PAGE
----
PENINSULA SPOTLIGHT: National radio show ‘eTown’ to tape in Port Angeles as part of Elwha River events

PORT ANGELES — If you join the party at Port Angeles High School this Saturday night, you’ll have Cake, and then some.

In a historic climax to this week’s “Celebrate Elwha” events, the alternative-rock band Cake will headline a taping of the nationally syndicated radio show “eTown” at 7:30 p.m. Saturday. Singer-songwriters Eliza Gilkyson of Austin, Texas, and Danny Barnes of Port Hadlock make it a triple bill with hosts Nick and Helen Forster.

Tickets to the event in the Port Angeles High auditorium, 304 E. Park Ave., are $20 at www.ArtsNW.org and at Port Book & News, 104 E. First St.

Yet “eTown,” which has more than a million listeners on some 300 public and commercial radio stations, doesn’t live by music alone.

It’s certainly a sonic celebration around the long-awaited removal of the Elwha River dams, which began this week. But the “eTown” taping is also a community party and an energy exchange, promised Nick Forster.

He named the show some 20 years ago with intentional ambiguity: the “e” can stand for environment, education, entertainment, energy, Earth — but not electronic, he says. The “eTown” ethic is more about old-fashioned communication, through discussion and song.

Saturday’s “eTown” taping will run for about two hours, to be broadcast in late November or early December as two separate episodes, said Karen Hanan, the Arts Northwest director who brought the show to Port Angeles. The show is carried by the Tacoma station KMTT-FM 103.7; listeners can also find it online at www.eTown.org.

KONP radio in Port Angeles, at AM 1450 and FM 102.1, may also pick up the two episodes. Station manager Todd Ortloff said he’s working on a deal to broadcast them, though he doesn’t expect to carry “eTown” on an ongoing basis.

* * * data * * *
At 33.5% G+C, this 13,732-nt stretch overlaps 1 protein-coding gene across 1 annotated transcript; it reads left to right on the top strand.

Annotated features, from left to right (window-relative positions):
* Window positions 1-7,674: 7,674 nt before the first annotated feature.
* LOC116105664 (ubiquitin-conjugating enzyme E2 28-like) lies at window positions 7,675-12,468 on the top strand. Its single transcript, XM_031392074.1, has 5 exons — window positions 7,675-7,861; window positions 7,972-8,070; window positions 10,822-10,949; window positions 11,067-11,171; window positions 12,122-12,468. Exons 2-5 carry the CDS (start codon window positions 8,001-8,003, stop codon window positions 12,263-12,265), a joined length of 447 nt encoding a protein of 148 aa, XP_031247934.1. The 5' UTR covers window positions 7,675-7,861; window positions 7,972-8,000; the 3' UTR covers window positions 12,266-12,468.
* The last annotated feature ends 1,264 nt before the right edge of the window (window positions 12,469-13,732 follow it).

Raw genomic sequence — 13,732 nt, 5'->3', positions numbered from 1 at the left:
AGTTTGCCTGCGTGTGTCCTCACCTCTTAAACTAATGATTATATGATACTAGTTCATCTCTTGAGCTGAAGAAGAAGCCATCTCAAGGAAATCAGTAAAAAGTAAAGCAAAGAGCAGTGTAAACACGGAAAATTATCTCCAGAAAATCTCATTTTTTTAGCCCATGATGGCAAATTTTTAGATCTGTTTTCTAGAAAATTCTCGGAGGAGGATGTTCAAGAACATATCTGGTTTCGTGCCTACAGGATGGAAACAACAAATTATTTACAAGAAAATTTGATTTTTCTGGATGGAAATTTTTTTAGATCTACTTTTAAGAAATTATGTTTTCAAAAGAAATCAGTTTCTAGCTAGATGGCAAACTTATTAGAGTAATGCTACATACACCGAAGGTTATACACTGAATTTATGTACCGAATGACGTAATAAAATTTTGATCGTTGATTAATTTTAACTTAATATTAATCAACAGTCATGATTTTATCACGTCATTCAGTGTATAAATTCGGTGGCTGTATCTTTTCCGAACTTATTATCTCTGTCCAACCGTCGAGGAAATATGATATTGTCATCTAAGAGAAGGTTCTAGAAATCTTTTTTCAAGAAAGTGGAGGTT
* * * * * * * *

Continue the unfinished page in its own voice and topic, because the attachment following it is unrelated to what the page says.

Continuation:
John McCrea, Cake’s lead singer and songwriter, is looking forward to his first trip to Port Angeles.

“You still have an ecosystem there,” he said.

McCrea and his band are known for their environmental consciousness: They record in a solar-powered studio in Sacramento, Calif., and drive biodiesel-fueled bus to a portion of their concerts.

McCrea predicted Cake will play some of its most familiar music — hits such as “Short Skirt Long Jacket” and “Never There” — plus songs from its new CD, “Showroom of Compassion,” Saturday.

Cake will come on stage first, Forster said, and then the band will take turns with other performers until the finale, when they all get together for a song.

Also on the show’s agenda: an interview with National Park Service Director Jon Jarvis and the presentation of the “E-chievement Award” to a Washington state resident. The honoree’s name won’t be announced till Saturday; all Forster would say is that this Washingtonian is one who has rallied his or her community around a solution to an environmental problem.

Gilkyson and Barnes will come in after Cake, with their takes on building community through music.

The 61-year-old Gilkyson, a Texas Music Hall of Fame inductee, plans on offering music from her “Beautiful World” and “Roses at the End of Time” albums; she also said she’ll invite the audience to harmonize with her.

“It’s really fun to hear people sing,” said Gilkyson.

Then there will be “Slouching Towards Bethlehem,” her song based on the W.B. Yeats poem. It’s a “rally the troops” number, she said.

In addition to her “eTown” performance, Gilkyson will sing at the invitation-only ceremony at the Elwha Dam on Saturday morning.

“I come from a long line of fishermen . . . and rivers are absolutely my favorite ecosystem. I have lived along many,” she said.

Barnes is a Texan like Gilkyson, though he’s lived in rural Jefferson County for about 14 years. He’s an offbeat songwriter and banjo player whose latest record, “Pizza Box,” features Dave Matthews.

As for the Elwha River Restoration that inspired his “eTown” gig, “I think it’s great; I’m excited,” Barnes said. “It’s great to see the fishery being supported.”

“The dam ceremony up there is a nice win,” added Gilkyson.

Yet she worries, at times, that environmental and community activists will burn out in the wake of so many losses.

“We need to have solidarity with each other in these times,” she said. When people stick together, “we’re able to maneuver through a difficult time, and stay sentient. If we shut down, we can’t care. We can’t love. And then we’ve really lost.”

But this is a time to celebrate, Gilkyson said, and “our group” — environmental activists — “knows how to have a good celebration.

“It means a lot to be part of a community that tries to work things out together,” she added. “That is where our hope lies.”

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